United States District Court, S.D. California
ORDER (1) GRANTING PLAINTIFFS' MOTION TO AMEND
THE COMPLAINT [DOC. 14] AND (2) REMANDING CASE
Thomas J. Whelan United States District Judge.
Matt Bodine, Jason Bodine, and DBS seek leave to file a
Second Amended Complaint (“SAC”) naming LDI
Mechanical Inc. as a defendant. Defendants oppose.
Court decides the matter on the papers submitted and without
oral argument pursuant to Civil Local Rule 7.1(d)(1). For the
reasons discussed below, the Court GRANTS
the motion to amend [Doc. 14]. Because the amendment destroys
diversity jurisdiction by naming LDI as a defendant, remand
is warranted. Accordingly, the Court REMANDS
the action to the Superior Court of California, County of San
DBS is a California corporation-owned by Plaintiffs Matt and
Jason Bodine-which sold HVAC units purchased from Defendants.
(FAC [Doc. 1-3] at 5.) Plaintiffs primarily sold to
HVAC wholesale distributors. (Id.) However, among
Plaintiffs' customers was LDI Mechanical, an “HVAC
contractor” to which Plaintiffs would typically sell
Defendants' products at ten to fifteen percent above
wholesale distributor price. (Id. at 5-6.)
October 24, 2018, Defendants provided Plaintiffs 30-days'
notice for the termination of their agreement. (Id.
at 16.) Plaintiffs allege that Defendants left them
“with an inventory of 7 figures' value that
Plaintiffs could not sell and Defendants would not take
of 2019, Plaintiffs sued Defendants in the San Diego Superior
Court for twenty-two claims related to the breakup of the
parties' business agreement. [Doc. 1-2.] On August 12,
Plaintiffs filed the operative FAC alleging twenty-five
related claims. (FAC [Doc. 1-3].) Defendants then
removed the case to this Court based on diversity
jurisdiction. [Doc. 1-1.]
September 3, 2019, Defendants filed a Motion to Transfer
Venue. [Doc. 9.] However, the Court granted Plaintiffs'
Ex Parte Application for a Stay of Defendants' motion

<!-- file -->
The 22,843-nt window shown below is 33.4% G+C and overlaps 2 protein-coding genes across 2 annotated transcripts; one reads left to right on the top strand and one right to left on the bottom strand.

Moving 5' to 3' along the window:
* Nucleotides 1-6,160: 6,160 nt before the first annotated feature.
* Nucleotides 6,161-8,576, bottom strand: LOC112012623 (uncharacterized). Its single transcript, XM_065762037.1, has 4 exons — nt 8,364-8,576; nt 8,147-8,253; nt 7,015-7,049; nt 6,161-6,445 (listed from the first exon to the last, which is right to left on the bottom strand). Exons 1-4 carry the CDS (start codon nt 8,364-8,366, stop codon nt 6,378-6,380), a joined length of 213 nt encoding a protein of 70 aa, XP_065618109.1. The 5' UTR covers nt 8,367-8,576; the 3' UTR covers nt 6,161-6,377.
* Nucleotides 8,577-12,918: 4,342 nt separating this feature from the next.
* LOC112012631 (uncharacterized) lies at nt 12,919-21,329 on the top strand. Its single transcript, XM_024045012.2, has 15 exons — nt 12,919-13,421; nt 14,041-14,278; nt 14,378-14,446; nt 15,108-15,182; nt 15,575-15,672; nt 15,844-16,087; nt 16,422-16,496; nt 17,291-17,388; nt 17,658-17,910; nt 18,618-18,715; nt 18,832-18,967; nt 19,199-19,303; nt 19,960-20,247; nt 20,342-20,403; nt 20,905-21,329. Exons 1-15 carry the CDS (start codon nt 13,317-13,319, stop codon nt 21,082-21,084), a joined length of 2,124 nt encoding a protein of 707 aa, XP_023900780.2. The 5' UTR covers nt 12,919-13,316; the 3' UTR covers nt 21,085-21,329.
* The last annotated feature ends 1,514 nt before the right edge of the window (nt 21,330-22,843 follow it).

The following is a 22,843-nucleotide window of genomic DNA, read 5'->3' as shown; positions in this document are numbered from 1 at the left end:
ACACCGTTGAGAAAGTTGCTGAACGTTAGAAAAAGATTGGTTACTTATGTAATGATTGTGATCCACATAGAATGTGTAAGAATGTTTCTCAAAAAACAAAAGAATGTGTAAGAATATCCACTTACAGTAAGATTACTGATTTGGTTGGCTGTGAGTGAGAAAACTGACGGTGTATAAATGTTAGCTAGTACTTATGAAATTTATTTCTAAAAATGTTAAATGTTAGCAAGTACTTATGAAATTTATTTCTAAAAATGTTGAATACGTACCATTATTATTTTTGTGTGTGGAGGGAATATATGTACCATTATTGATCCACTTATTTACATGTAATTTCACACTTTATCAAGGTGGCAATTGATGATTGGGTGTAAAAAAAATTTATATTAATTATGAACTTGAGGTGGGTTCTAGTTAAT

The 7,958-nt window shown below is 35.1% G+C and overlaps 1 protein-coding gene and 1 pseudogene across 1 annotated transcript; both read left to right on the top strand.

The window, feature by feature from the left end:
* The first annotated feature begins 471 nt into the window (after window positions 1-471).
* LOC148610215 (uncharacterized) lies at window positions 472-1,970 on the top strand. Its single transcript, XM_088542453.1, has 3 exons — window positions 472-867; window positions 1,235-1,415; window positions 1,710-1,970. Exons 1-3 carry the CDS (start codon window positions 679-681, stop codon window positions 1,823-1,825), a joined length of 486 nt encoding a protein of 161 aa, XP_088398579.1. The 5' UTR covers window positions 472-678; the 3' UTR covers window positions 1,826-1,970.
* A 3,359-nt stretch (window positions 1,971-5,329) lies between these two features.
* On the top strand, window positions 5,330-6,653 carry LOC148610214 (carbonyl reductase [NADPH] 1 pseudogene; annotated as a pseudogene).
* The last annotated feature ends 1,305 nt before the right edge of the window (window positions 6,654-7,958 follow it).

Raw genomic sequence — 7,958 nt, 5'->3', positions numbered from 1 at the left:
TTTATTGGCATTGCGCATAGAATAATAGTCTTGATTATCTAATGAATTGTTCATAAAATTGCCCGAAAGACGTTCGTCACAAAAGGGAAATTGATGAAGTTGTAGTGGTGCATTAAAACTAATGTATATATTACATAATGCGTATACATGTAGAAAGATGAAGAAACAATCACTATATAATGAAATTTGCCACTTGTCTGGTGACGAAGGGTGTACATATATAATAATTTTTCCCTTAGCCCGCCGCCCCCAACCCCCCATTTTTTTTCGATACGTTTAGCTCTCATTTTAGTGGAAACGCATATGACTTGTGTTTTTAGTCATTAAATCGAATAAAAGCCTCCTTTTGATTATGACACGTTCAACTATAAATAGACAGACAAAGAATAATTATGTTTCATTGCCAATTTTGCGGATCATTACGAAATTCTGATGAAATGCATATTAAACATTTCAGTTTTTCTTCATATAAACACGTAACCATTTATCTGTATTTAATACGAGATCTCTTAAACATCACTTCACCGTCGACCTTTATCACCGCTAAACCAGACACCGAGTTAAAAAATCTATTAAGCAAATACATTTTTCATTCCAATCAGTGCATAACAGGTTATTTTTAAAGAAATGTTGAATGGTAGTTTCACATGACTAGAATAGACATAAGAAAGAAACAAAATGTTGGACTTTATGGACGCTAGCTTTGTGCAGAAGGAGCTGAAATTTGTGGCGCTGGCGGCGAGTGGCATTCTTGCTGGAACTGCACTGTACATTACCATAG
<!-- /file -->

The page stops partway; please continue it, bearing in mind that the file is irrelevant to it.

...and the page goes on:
pending a decision on the jurisdictional motion at hand:
whether to allow amendment of the complaint to add LDI as a
defendant, thereby destroying diversity and forcing remand.
([Doc. 11] ¶ 1.)
U.S.C. § 1447(e) states: “If after removal the
plaintiff seeks to join additional defendants whose joinder
would destroy subject matter jurisdiction, the court may deny
joinder, or permit joinder and remand the action to state
court.” 28 U.S.C. § 1447(e). Congress added
subsection (e) to allow remand if a plaintiff pursues joinder
of a diversity-destroying defendant after removal. H.R. Rep.
No. 100-889, at 72. Permitting joinder under § 1447(e)
lies in the discretion of the Court. Newcombe v. Adolf
Coors Co., 157 F.3d 686, 691 (9th Cir. 1998). A court
should consider the following factors when weighing whether
to permit joinder: (1) whether the new defendant is required
for just adjudication and would be joined under Federal Rule
of Civil Procedure 19(a); (2) whether the statute of
limitations would bar an action against the new defendant in
state court; (3) whether there has been an unexplained delay,
or the joinder request is untimely; (4) whether the plaintiff
intends joinder solely to defeat diversity jurisdiction; (5)
whether the claims against the prospective defendant appear
valid; and (6) whether the plaintiff will be prejudiced by
denial of joinder. IBC Aviation Servs., Inc. v. Compania
Mexicana de Aviacion, S.A. de C.V., 125 F.Supp.2d 1008,
1011 (N.D. Cal. 2000) (citing Palestini v. Gen. Dynamics
Corp., 193 F.R.D. 654, 658 (S.D. Cal. 2000)). Any of the
factors might prove decisive, and none is a required
condition for joinder. Vasquez v. Wells Fargo Bank,
Nat'l Ass'n, 77 F.Supp.3d 911, 921 (N.D. Cal.
2015). The case should be remanded if the court permits
joinder of a non-diverse defendant. See 28 U.S.C.
Joinder under Federal Rule of Procedure
19(a) requires joinder of persons whose absence would
preclude complete relief, impede their ability to protect
their interests, or subject a party to the danger of
inconsistent obligations. Fed.R.Civ.P. 19(a); IBC,
125 F.Supp.2d at 1011. “This standard is met when
failure to join will lead to separate and redundant
actions.” IBC, 125 F.Supp.2d at 1012 (citing
CP Nat'l Corp. v. Bonneville Power Admin., 928
F.2d 905, 912 (9th Cir. 1991)).
admit the claims asserted against LDI and Defendants are more
than tangentially related. (Opp'n [Doc. 17]
6:6-11.) The Court agrees ...